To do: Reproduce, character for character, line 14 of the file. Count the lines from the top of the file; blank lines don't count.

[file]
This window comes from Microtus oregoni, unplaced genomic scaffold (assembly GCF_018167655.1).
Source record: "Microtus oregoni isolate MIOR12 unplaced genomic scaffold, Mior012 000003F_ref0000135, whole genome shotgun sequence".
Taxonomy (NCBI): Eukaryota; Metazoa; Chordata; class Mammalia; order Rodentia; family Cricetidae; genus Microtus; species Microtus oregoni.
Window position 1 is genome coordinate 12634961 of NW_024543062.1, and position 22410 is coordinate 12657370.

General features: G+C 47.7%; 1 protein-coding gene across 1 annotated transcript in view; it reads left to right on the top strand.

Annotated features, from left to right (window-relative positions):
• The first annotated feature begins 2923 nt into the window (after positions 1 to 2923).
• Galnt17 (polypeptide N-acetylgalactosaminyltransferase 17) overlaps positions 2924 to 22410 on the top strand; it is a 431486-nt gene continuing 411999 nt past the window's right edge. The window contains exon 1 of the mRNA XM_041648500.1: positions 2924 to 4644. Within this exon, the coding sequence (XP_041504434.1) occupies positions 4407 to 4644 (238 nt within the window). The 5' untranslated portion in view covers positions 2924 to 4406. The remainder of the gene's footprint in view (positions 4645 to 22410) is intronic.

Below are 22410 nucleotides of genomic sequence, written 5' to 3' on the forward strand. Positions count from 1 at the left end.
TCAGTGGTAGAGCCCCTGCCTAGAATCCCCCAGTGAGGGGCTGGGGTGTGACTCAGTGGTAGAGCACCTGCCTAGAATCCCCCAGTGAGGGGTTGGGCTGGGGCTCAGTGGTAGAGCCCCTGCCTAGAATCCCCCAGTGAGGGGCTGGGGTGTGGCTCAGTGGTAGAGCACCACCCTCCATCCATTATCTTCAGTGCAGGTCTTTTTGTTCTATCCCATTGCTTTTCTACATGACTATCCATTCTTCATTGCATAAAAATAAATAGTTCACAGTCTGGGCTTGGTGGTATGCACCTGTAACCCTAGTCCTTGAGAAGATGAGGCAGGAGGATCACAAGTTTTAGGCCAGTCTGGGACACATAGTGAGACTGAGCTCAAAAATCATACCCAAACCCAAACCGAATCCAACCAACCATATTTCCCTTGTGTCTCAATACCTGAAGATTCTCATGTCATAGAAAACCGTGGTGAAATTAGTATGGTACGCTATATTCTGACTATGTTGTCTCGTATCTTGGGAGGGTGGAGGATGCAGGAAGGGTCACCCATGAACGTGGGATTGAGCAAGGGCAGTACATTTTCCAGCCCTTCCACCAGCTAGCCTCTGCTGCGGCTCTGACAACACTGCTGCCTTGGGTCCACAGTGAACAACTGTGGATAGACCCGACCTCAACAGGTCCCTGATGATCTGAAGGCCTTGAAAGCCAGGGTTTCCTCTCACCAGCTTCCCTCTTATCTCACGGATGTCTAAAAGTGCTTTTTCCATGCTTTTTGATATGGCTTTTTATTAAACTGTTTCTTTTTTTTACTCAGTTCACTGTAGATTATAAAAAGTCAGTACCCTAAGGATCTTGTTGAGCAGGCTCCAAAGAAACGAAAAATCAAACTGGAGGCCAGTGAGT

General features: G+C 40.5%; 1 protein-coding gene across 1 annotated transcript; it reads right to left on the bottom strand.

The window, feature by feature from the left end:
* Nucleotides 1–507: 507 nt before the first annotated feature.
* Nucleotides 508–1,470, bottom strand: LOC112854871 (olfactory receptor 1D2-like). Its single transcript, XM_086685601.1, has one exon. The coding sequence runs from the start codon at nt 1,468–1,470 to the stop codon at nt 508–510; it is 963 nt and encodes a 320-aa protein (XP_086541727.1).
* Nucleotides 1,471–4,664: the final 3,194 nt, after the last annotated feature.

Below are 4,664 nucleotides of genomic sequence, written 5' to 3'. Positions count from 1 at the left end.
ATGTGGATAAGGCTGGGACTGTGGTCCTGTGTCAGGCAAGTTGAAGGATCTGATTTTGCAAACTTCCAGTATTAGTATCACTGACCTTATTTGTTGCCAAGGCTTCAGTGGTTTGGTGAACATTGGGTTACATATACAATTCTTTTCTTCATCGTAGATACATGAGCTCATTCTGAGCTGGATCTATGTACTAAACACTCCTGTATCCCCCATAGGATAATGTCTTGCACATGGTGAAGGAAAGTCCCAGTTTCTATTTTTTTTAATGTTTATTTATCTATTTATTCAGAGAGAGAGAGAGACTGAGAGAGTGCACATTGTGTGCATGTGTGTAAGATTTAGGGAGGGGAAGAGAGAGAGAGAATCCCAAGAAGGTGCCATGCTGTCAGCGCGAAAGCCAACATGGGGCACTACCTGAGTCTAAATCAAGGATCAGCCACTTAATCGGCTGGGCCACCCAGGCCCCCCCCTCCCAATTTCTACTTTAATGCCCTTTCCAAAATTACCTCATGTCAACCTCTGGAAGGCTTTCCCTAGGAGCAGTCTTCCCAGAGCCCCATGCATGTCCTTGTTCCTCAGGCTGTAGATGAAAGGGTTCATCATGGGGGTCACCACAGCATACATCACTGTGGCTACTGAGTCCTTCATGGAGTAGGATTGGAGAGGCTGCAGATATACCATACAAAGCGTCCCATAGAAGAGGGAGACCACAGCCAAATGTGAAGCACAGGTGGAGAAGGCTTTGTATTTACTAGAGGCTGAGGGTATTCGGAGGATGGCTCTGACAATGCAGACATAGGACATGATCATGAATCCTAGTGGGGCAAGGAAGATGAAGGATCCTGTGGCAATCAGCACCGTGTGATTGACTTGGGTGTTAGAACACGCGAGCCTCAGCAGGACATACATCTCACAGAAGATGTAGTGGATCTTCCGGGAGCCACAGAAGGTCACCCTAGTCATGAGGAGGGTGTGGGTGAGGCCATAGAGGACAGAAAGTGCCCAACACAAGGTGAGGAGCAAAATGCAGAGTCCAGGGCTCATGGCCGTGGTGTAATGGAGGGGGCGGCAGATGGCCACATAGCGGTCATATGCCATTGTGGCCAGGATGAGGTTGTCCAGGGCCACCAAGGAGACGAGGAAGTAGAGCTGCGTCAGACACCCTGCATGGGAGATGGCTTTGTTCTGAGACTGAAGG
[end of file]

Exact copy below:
* Nucleotides 508–1,470, bottom strand: LOC112854871 (olfactory receptor 1D2-like). Its single transcript, XM_086685601.1, has one exon. The coding sequence runs from the start codon at nt 1,468–1,470 to the stop codon at nt 508–510; it is 963 nt and encodes a 320-aa protein (XP_086541727.1).